The first one, labeled Photoshop1, is following a basic neg on pos approach- that is, the skull and antlers are all shaded significantly lighter than the immediately surrounding background areas, and the closest background has been darkened to contrast the openness of the skull. This includes some subtle medium grays in the sky and water just behind the antlers, plus a careful darkening of the distant hills to deepen them in relation to the antlers without going quite as dark as the deep foreground. The skull and antlers have been handled with much lighter shading than the background, helping them to stand out from the medium and dark tones behind them. The only true black within the skull is in the eye socket, which gives the skull more form and makes it easier to identify what it is.


The second example, shown in Photoshop2, follows the opposite approach, going with a clear pos on neg strategy. This means going significantly darker with the skull and antlers, using true blacks in the undersides of these shapes and darker washes pulled right up agains the edge of these shapes- that is, I'm not leaving much of that that "tattoo gap" in the shading between the outline and the darkest shadows. You can see a little bit of this gap in a few places, such as the undersides of the antlers, but the gap is shaded to a medium dark tone instead of leaving it blank skin. This makes the skull look a bit more densely worked, which is fine provided the background is left open enough. For that purpose, the distant hills are kept very light and are allowed to drop out almost completely before disappearing behind the skull and antlers. This kind of misty effect can create a very convincing sense of distance- in art school, they refer to this trick as atmospheric perspective, and many tattooists use this tool to great effect.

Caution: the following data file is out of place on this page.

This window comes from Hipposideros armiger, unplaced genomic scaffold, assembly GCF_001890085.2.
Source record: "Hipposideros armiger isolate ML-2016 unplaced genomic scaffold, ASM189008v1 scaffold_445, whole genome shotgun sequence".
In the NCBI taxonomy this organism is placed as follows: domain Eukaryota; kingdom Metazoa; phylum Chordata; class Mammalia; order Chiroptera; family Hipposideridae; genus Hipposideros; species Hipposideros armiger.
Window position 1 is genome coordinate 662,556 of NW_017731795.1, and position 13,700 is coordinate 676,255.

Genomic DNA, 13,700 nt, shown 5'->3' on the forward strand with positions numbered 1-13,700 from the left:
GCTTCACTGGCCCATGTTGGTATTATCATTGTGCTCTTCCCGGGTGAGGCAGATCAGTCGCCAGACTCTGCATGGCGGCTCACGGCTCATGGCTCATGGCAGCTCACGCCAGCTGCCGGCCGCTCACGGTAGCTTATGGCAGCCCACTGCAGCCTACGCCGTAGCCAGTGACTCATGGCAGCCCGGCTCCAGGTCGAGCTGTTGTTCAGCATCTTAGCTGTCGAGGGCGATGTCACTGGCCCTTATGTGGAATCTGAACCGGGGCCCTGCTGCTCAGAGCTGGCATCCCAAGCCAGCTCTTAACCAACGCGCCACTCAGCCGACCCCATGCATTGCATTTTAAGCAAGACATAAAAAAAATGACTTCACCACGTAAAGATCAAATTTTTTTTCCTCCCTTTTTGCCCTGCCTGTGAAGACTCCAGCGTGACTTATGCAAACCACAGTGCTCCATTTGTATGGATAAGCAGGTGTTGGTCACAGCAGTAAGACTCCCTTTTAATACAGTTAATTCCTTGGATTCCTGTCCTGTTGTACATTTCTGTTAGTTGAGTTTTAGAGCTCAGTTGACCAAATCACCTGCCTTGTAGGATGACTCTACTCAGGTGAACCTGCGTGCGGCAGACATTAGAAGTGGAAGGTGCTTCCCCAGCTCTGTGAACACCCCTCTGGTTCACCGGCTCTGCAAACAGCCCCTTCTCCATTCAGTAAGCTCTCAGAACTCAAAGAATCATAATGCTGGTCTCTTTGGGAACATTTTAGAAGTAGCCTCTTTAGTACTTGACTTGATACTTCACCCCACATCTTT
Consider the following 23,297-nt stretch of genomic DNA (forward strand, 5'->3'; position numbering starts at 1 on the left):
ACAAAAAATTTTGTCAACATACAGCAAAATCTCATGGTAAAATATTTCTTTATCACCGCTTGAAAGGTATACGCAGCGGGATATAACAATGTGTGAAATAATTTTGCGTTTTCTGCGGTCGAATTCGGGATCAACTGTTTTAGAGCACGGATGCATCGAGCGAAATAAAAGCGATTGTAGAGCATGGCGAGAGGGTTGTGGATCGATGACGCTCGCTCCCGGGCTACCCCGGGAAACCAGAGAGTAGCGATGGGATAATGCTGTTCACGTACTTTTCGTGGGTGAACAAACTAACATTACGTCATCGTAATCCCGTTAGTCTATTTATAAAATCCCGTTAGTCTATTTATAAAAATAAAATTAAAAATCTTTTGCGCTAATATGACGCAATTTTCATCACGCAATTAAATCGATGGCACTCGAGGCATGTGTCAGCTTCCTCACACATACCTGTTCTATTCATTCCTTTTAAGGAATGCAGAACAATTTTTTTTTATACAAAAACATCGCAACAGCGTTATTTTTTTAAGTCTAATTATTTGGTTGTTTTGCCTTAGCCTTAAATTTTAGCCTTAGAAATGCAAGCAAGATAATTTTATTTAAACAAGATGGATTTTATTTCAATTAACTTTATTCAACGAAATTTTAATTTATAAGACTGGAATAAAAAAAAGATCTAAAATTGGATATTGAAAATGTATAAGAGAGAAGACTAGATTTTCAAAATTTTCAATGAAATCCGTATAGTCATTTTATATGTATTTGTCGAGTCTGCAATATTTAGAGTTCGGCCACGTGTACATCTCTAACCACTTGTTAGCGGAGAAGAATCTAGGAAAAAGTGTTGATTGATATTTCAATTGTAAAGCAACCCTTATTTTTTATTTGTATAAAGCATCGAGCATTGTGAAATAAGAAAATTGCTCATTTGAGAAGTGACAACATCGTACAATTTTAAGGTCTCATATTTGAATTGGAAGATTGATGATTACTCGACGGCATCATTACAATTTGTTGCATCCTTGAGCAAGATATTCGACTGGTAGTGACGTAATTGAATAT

Finally, in Photoshop3, I've made a version which uses a bit of each of the other two strategies. I refer to this as a dynamic pos/neg relationship, where the positive/negative approach changes throughout the piece. In this case, the skull is kept light and open, which helps it to look more like a skull (the pos on neg approach in Photoshop2 is nice and readable, but the dark skull looks less realistic). Then, the upper parts of the tattoo switch from a neg on pos skull to some pos on neg antlers, which causes them to jump forward and the background to drop off into the distance. I think this mixed approach combines the best of both worlds, giving us both strong clarity and a good sense of open outdoor space.


You may notice that I've also moved one of those birds, since the one that goes behind that antler point I think looks a little crowded. I do think it's helpful to have a few dark shapes in this upper area, so the birds offer a useful element toward compositional balance, keeping the upper part of the piece from being too open or empty.


There are many potential ways to shade a design, and very few could be considered "right" or "wrong". However, by being decisive about what your pos/neg strategy is and using that to come up with an approach for maximum contrast, you can make your work more bold, readable, and long-lasting.